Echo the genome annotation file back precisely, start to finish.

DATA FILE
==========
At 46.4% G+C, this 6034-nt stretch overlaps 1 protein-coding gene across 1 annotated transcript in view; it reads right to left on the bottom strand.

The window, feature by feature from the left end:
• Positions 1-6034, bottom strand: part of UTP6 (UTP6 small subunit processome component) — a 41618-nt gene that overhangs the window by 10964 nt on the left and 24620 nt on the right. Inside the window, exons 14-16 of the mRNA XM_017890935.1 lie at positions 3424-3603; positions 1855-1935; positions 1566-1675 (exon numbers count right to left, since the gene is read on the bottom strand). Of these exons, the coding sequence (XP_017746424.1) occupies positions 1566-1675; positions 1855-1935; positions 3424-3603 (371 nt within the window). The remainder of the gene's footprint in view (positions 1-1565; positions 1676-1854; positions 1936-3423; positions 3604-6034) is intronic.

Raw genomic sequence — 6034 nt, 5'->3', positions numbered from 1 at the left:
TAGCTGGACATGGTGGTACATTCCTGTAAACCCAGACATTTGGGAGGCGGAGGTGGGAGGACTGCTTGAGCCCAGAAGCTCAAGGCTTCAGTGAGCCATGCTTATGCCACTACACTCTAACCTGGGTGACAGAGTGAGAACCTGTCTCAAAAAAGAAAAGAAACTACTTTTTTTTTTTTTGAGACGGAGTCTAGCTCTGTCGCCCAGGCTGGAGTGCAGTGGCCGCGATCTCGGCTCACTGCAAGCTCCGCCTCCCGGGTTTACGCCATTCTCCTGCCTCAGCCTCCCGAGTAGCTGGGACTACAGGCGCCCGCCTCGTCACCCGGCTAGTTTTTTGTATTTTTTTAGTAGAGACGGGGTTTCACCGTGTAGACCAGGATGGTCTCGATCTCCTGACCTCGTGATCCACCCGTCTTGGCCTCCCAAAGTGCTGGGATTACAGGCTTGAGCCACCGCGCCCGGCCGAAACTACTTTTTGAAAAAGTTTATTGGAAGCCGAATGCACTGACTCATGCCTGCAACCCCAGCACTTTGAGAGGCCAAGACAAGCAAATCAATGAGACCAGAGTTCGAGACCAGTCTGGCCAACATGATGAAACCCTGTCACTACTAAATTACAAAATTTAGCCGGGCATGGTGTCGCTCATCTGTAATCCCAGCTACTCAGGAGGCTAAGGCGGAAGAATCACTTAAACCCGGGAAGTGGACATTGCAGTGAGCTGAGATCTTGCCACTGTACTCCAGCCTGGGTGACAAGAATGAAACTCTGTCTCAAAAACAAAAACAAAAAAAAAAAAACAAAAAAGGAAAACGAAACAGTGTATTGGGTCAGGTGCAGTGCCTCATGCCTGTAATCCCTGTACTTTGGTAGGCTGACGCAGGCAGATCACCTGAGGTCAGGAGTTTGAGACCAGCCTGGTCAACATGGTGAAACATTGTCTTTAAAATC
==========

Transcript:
At 46.4% G+C, this 6034-nt stretch overlaps 1 protein-coding gene across 1 annotated transcript in view; it reads right to left on the bottom strand.

The window, feature by feature from the left end:
• Positions 1-6034, bottom strand: part of UTP6 (UTP6 small subunit processome component) — a 41618-nt gene that overhangs the window by 10964 nt on the left and 24620 nt on the right. Inside the window, exons 14-16 of the mRNA XM_017890935.1 lie at positions 3424-3603; positions 1855-1935; positions 1566-1675 (exon numbers count right to left, since the gene is read on the bottom strand). Of these exons, the coding sequence (XP_017746424.1) occupies positions 1566-1675; positions 1855-1935; positions 3424-3603 (371 nt within the window). The remainder of the gene's footprint in view (positions 1-1565; positions 1676-1854; positions 1936-3423; positions 3604-6034) is intronic.

Raw genomic sequence — 6034 nt, 5'->3', positions numbered from 1 at the left:
TAGCTGGACATGGTGGTACATTCCTGTAAACCCAGACATTTGGGAGGCGGAGGTGGGAGGACTGCTTGAGCCCAGAAGCTCAAGGCTTCAGTGAGCCATGCTTATGCCACTACACTCTAACCTGGGTGACAGAGTGAGAACCTGTCTCAAAAAAGAAAAGAAACTACTTTTTTTTTTTTTGAGACGGAGTCTAGCTCTGTCGCCCAGGCTGGAGTGCAGTGGCCGCGATCTCGGCTCACTGCAAGCTCCGCCTCCCGGGTTTACGCCATTCTCCTGCCTCAGCCTCCCGAGTAGCTGGGACTACAGGCGCCCGCCTCGTCACCCGGCTAGTTTTTTGTATTTTTTTAGTAGAGACGGGGTTTCACCGTGTAGACCAGGATGGTCTCGATCTCCTGACCTCGTGATCCACCCGTCTTGGCCTCCCAAAGTGCTGGGATTACAGGCTTGAGCCACCGCGCCCGGCCGAAACTACTTTTTGAAAAAGTTTATTGGAAGCCGAATGCACTGACTCATGCCTGCAACCCCAGCACTTTGAGAGGCCAAGACAAGCAAATCAATGAGACCAGAGTTCGAGACCAGTCTGGCCAACATGATGAAACCCTGTCACTACTAAATTACAAAATTTAGCCGGGCATGGTGTCGCTCATCTGTAATCCCAGCTACTCAGGAGGCTAAGGCGGAAGAATCACTTAAACCCGGGAAGTGGACATTGCAGTGAGCTGAGATCTTGCCACTGTACTCCAGCCTGGGTGACAAGAATGAAACTCTGTCTCAAAAACAAAAACAAAAAAAAAAAAACAAAAAAGGAAAACGAAACAGTGTATTGGGTCAGGTGCAGTGCCTCATGCCTGTAATCCCTGTACTTTGGTAGGCTGACGCAGGCAGATCACCTGAGGTCAGGAGTTTGAGACCAGCCTGGTCAACATGGTGAAACATTGTCTTTAAAATC